Posted: 15 Sep 2013
When was the last time you cleaned your crash helmet? No, not the outside, the inside. The part that sits next to your skin and absorbs all the sweat. Have you ever removed the lining from your lid and given it a good clean? The answer is probably not as most of us tend to avoid this task. Why? Fear of not being able to put it back together is one factor, but also general laziness is certainly to blame. Ideally you should thoroughly clean the lining in your lid at least once a year. Go on, stick your nose in it and take a whiff, does yours smell like something is decomposing in there? Well it may very well be, especially if you stick your gloves in there when you are off the bike. Ok, so how do you do it?
Stage 1: Dissection
Taking careful note of where everything goes, remove as many of the external components as possible. Don’t remove anything that is stuck in place, but if it can be unscrewed then take it off and store it somewhere safe.
Now remove the internal lining, again noting where it came from. If your lid doesn’t have a removable lining then don’t worry, it’s not an issue. Sometimes areas such as the cheek pads have a lining over a foam pad, this can also be removed. Ok, now your lid is in pieces it’s time to get washing.
Stage 2: The clean
Lay a towel down in the bath and rest the lid on it. Not only will this protect the helmet, it will also prevent any damage to the bath. Using a shower head, ensure the water is luke warm and not hot and the pressure isn’t too high and then start soaking the lid. Don’t worry about getting it wet, helmets are designed to get damp. Soak any lining that can’t be removed and gently massage the water in. Don’t press too hard as you don’t want to dent or damage the polystyrene impact absorption layer, but ensure everything is nice and wet. Now massage some PH-neutral shampoo (baby shampoo is perfect) into the lining and again work it around to get the grime out. Clean everything including the chin strap and neck lining as these are often really stinky. Once you are happy, rinse the helmet out by massaging luke warm water into the lining again and then wipe a flannel or damp cloth over the outer shell to remove any bugs. Water softens dead flies so by now they should fall off with minimal hassle. Repeat this cleaning process with any lining components that you managed to remove and while it is off give your visor a good clean with the flannel. If it has a Pin-lock or similar system fitted then remove this before you clean it. Job done, now it’s time to dry.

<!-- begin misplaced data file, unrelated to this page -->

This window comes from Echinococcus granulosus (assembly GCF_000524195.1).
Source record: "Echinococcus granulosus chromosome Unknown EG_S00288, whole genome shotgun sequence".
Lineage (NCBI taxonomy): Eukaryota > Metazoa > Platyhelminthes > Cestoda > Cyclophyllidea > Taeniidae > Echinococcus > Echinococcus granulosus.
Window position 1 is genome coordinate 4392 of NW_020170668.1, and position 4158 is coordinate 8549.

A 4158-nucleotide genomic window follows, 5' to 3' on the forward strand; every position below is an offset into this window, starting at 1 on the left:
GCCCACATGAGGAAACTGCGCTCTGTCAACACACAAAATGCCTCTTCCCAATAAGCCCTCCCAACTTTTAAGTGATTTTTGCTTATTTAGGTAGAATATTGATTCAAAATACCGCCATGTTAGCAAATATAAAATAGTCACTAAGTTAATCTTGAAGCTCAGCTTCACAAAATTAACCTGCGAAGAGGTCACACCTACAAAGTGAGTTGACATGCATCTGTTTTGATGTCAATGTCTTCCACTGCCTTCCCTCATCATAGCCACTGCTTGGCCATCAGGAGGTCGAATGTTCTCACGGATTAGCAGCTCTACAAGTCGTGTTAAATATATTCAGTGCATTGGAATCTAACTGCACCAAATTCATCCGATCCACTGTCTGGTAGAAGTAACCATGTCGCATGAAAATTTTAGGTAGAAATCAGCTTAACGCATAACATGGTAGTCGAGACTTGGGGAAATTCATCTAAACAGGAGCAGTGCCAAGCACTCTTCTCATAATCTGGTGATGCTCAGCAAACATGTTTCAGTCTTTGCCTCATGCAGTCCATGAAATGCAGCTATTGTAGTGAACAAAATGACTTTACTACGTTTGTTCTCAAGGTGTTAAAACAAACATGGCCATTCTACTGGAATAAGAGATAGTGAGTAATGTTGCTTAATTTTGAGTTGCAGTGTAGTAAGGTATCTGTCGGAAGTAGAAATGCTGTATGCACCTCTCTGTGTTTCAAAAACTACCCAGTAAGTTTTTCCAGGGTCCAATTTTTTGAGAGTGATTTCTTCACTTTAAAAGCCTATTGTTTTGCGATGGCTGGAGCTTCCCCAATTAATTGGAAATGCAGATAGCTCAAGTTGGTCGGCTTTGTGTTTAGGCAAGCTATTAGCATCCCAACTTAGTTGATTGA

Stage 3: Drying
Never, ever, be tempted to dry a helmet using a hair dryer. The hot air from such a device could melt the protective polystyrene layer, rendering the helmet useless. Place the helmet on a dry towel and prop it up slightly to allow the air to circulate. Now leave it to dry naturally. This may take a few days, so you can put it in a warm room, but don’t stick it in a hot location like near a radiator or on a boiler. If you have a desk fan then this is the perfect tool to blow a steady stream of air through the lid to aid drying. In hot weather you can leave the lid outside, but avoid leaving it in direct sunlight. After a few days the lining should be nice and dry, check it thoroughly for dryness and then re-assemble the helmet.
Stage 4: Reassembly
This can be trick as it’s always easier to take apart than put back together. But take your time, read your owner’s manual (you have still got it, haven’t you?) and if you get really stuck then your local bike shop should be able to assist. Although a less embarrassing source of help is the internet. Once back together, check the lining sits correctly and the visor seals nicely, this can need adjusting slightly after the helmet has been dismantled. All sorted? Now go for a ride and make it all sweaty again!
Helmet care: BikeSocial's tips for keeping your lid looking good and functioning perfectly